Preparing for media training is just as important as selecting the right people for said training. Below are a few tips to bear in mind as you prepare to upskill.
Choose the right person(s)
Ask yourself: will this individual make a good spokesperson for the organization/business/brand?
Media training is relevant for small, medium sized as well as large businesses. If you are a larger organisation, select a few senior managers and subject matter experts so you are prepared for all levels of media enquiries. Reporters would want to interview someone who is knowledgeable about the subject matter. Additionally, consider the following:
- Is the chosen person easy to understand? Speaking too quickly or being difficult to understand because of speech patterns would require extra time and attention.
- Can the person remain calm under pressure? The last thing you need is a spokesperson who will be riled up because they are unhappy with a line of questioning from a reporter. Imagine this scenario playing out during a radio interview or a LIVE broadcast.
- Does the individual understand the importance of their role as a spokesperson? If you are sending someone to receive media training, they should be cognizant of how a positive news story can benefit the business; if they are, they will take the time to prepare for media interviews.
What to expect from media training?
Your media trainer should be able to offer a customized solution for your brand – it’s not a one size fits all; it would be best that you work with the trainer in advance to discuss specific areas that you wish to be covered in both training and practice interviews. Your sessions should at least contain information about how to work with reporters, practice interviews and interview coaching and critique.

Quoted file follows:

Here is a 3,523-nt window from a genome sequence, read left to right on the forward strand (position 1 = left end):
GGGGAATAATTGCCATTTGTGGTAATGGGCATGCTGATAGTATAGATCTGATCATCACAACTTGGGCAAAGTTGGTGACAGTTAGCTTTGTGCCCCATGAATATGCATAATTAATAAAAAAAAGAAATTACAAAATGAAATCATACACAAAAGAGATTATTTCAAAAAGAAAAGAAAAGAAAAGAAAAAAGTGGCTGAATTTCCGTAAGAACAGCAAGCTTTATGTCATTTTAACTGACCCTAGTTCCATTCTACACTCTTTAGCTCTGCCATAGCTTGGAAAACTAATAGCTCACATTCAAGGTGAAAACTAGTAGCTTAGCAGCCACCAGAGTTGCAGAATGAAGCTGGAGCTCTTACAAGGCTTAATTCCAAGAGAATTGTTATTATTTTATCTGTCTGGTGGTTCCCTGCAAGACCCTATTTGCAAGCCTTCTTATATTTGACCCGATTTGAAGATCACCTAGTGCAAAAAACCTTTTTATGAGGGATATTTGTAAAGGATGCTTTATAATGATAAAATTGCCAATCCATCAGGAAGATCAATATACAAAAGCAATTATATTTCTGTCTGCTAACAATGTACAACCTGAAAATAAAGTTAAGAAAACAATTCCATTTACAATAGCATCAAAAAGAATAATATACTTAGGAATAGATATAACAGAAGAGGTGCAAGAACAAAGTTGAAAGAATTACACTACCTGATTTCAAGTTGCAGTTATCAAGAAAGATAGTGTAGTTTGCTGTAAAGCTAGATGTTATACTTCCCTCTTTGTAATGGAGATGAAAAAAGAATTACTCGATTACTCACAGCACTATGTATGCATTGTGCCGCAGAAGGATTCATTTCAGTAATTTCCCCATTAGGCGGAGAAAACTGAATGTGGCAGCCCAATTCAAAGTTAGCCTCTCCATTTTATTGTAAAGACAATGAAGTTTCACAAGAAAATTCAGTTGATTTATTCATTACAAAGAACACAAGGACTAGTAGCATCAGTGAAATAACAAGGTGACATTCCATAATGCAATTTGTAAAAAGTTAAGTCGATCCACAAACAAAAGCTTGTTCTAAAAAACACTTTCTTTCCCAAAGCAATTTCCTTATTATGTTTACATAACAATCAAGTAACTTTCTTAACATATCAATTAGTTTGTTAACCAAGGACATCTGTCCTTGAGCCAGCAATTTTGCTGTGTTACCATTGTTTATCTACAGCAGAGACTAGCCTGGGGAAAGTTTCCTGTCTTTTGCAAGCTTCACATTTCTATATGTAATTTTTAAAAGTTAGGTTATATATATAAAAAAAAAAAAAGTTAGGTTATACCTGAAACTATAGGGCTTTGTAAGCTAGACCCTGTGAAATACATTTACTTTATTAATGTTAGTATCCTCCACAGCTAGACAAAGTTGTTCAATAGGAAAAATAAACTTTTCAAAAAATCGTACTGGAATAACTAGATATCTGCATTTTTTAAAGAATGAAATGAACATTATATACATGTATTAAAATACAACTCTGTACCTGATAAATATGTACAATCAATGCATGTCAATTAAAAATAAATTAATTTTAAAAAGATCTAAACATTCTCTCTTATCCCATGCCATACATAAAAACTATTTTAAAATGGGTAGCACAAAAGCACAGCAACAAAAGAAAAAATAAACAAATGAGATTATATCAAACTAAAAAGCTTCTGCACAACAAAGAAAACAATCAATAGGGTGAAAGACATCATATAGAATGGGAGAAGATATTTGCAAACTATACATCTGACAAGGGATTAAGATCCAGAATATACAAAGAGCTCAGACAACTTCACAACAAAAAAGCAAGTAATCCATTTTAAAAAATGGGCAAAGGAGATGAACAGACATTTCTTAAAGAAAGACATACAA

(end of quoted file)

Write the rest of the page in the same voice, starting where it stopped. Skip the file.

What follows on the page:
In my first major role as a Public Relations Executive, my media trainer was supplied with videos of me speaking so as to ascertain what were my specific coaching needs and they were very aware of the industry in which I worked. The latter came in very handy for those practice interviews.
Of critical importance is messaging so that your spokesperson stays on track during a media interview e.g., you are launching a new concept and your communication campaign includes interviews with bloggers/vloggers, reporters, radio announcers, what will you say in seven to ten seconds to hook your audience i.e. what’s your main message and what are the positive points to support that main message?
If you are launching a guest house or restaurant and your main message is that it will deliver a great guest experience, during your training your trainer should be able to work with your company to develop a message map, which will include words/phrases which can be used as sound bites, press release headlines, social media posts etc, that will support that main message. With a message map, anyone that speaks on behalf of the business, tells one story consistently across all media, to all the consumers; it’s this consistent main message (with some variation in stimuli) that will allow you to breakthrough and earn a spot in your customer’s long-term memory.
Candice Sealey is the Founder & Principal Consultant at Ignite! a Full-service Marketing & PR Consultancy that helps businesses/brands to stand out, engage and connect with the right people through Strategy, Marketing, Media services and Design solutions.
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